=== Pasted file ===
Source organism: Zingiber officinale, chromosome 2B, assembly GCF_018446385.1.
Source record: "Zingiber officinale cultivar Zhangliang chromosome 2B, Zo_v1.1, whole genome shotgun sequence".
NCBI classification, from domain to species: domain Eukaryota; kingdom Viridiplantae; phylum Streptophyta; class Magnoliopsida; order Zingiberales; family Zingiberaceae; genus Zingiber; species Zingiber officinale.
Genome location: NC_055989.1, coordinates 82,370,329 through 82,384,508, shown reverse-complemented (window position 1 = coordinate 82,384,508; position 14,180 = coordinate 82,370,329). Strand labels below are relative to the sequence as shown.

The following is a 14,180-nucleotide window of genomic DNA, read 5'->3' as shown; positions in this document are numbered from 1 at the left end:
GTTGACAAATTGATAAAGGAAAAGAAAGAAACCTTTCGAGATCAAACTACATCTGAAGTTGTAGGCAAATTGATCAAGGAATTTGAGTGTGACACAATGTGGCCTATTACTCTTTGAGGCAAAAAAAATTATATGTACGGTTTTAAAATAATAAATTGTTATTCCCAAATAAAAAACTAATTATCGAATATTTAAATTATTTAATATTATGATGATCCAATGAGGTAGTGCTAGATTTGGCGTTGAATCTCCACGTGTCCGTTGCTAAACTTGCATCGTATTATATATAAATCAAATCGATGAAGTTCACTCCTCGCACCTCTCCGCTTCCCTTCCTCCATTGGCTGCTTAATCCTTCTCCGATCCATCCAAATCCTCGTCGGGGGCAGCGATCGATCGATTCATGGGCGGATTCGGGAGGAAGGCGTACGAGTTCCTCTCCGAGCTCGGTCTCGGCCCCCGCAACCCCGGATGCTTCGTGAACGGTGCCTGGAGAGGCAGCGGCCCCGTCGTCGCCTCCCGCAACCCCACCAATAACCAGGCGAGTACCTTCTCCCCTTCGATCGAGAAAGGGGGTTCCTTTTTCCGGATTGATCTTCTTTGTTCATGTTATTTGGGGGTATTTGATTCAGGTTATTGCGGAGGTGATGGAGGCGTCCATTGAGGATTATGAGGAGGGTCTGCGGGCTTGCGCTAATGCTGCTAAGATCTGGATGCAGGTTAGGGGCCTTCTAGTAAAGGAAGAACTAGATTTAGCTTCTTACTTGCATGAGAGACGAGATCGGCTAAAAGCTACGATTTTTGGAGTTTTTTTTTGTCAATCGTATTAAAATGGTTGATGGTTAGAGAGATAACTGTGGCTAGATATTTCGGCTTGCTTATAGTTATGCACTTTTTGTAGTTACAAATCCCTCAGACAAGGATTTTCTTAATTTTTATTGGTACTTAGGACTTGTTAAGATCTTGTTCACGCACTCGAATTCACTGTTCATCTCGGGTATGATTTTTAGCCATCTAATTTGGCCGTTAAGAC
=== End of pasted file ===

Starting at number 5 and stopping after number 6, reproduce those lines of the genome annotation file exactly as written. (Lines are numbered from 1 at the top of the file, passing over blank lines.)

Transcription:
The following is a 14,180-nucleotide window of genomic DNA, read 5'->3' as shown; positions in this document are numbered from 1 at the left end:
GTTGACAAATTGATAAAGGAAAAGAAAGAAACCTTTCGAGATCAAACTACATCTGAAGTTGTAGGCAAATTGATCAAGGAATTTGAGTGTGACACAATGTGGCCTATTACTCTTTGAGGCAAAAAAAATTATATGTACGGTTTTAAAATAATAAATTGTTATTCCCAAATAAAAAACTAATTATCGAATATTTAAATTATTTAATATTATGATGATCCAATGAGGTAGTGCTAGATTTGGCGTTGAATCTCCACGTGTCCGTTGCTAAACTTGCATCGTATTATATATAAATCAAATCGATGAAGTTCACTCCTCGCACCTCTCCGCTTCCCTTCCTCCATTGGCTGCTTAATCCTTCTCCGATCCATCCAAATCCTCGTCGGGGGCAGCGATCGATCGATTCATGGGCGGATTCGGGAGGAAGGCGTACGAGTTCCTCTCCGAGCTCGGTCTCGGCCCCCGCAACCCCGGATGCTTCGTGAACGGTGCCTGGAGAGGCAGCGGCCCCGTCGTCGCCTCCCGCAACCCCACCAATAACCAGGCGAGTACCTTCTCCCCTTCGATCGAGAAAGGGGGTTCCTTTTTCCGGATTGATCTTCTTTGTTCATGTTATTTGGGGGTATTTGATTCAGGTTATTGCGGAGGTGATGGAGGCGTCCATTGAGGATTATGAGGAGGGTCTGCGGGCTTGCGCTAATGCTGCTAAGATCTGGATGCAGGTTAGGGGCCTTCTAGTAAAGGAAGAACTAGATTTAGCTTCTTACTTGCATGAGAGACGAGATCGGCTAAAAGCTACGATTTTTGGAGTTTTTTTTTGTCAATCGTATTAAAATGGTTGATGGTTAGAGAGATAACTGTGGCTAGATATTTCGGCTTGCTTATAGTTATGCACTTTTTGTAGTTACAAATCCCTCAGACAAGGATTTTCTTAATTTTTATTGGTACTTAGGACTTGTTAAGATCTTGTTCACGCACTCGAATTCACTGTTCATCTCGGGTATGATTTTTAGCCATCTAATTTGGCCGTTAAGAC